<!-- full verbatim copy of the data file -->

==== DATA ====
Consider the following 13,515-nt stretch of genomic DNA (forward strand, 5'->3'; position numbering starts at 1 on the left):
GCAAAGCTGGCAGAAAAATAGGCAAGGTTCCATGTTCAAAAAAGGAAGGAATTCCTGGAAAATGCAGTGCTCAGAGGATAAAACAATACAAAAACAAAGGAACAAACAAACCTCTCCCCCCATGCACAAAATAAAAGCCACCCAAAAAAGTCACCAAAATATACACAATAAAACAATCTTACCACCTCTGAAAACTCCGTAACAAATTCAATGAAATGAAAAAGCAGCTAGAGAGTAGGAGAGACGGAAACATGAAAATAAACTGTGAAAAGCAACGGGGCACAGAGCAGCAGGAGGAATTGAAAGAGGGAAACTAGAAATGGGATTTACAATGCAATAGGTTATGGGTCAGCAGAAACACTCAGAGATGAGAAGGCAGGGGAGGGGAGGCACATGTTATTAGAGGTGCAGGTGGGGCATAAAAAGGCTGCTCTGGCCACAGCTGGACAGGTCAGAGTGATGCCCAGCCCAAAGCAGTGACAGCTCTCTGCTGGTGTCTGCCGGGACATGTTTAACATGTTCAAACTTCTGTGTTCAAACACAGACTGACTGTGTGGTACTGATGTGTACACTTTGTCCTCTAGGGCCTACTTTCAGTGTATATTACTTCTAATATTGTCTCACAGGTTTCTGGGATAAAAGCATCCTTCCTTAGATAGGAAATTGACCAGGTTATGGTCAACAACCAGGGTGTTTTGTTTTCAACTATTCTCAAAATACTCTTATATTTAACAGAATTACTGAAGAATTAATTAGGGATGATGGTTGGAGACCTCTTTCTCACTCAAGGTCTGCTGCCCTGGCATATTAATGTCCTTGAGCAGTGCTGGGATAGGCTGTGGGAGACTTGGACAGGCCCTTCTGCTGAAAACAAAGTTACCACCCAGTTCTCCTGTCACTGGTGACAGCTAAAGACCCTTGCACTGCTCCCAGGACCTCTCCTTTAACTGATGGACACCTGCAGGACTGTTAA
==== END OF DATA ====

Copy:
Consider the following 13,515-nt stretch of genomic DNA (forward strand, 5'->3'; position numbering starts at 1 on the left):
GCAAAGCTGGCAGAAAAATAGGCAAGGTTCCATGTTCAAAAAAGGAAGGAATTCCTGGAAAATGCAGTGCTCAGAGGATAAAACAATACAAAAACAAAGGAACAAACAAACCTCTCCCCCCATGCACAAAATAAAAGCCACCCAAAAAAGTCACCAAAATATACACAATAAAACAATCTTACCACCTCTGAAAACTCCGTAACAAATTCAATGAAATGAAAAAGCAGCTAGAGAGTAGGAGAGACGGAAACATGAAAATAAACTGTGAAAAGCAACGGGGCACAGAGCAGCAGGAGGAATTGAAAGAGGGAAACTAGAAATGGGATTTACAATGCAATAGGTTATGGGTCAGCAGAAACACTCAGAGATGAGAAGGCAGGGGAGGGGAGGCACATGTTATTAGAGGTGCAGGTGGGGCATAAAAAGGCTGCTCTGGCCACAGCTGGACAGGTCAGAGTGATGCCCAGCCCAAAGCAGTGACAGCTCTCTGCTGGTGTCTGCCGGGACATGTTTAACATGTTCAAACTTCTGTGTTCAAACACAGACTGACTGTGTGGTACTGATGTGTACACTTTGTCCTCTAGGGCCTACTTTCAGTGTATATTACTTCTAATATTGTCTCACAGGTTTCTGGGATAAAAGCATCCTTCCTTAGATAGGAAATTGACCAGGTTATGGTCAACAACCAGGGTGTTTTGTTTTCAACTATTCTCAAAATACTCTTATATTTAACAGAATTACTGAAGAATTAATTAGGGATGATGGTTGGAGACCTCTTTCTCACTCAAGGTCTGCTGCCCTGGCATATTAATGTCCTTGAGCAGTGCTGGGATAGGCTGTGGGAGACTTGGACAGGCCCTTCTGCTGAAAACAAAGTTACCACCCAGTTCTCCTGTCACTGGTGACAGCTAAAGACCCTTGCACTGCTCCCAGGACCTCTCCTTTAACTGATGGACACCTGCAGGACTGTTAA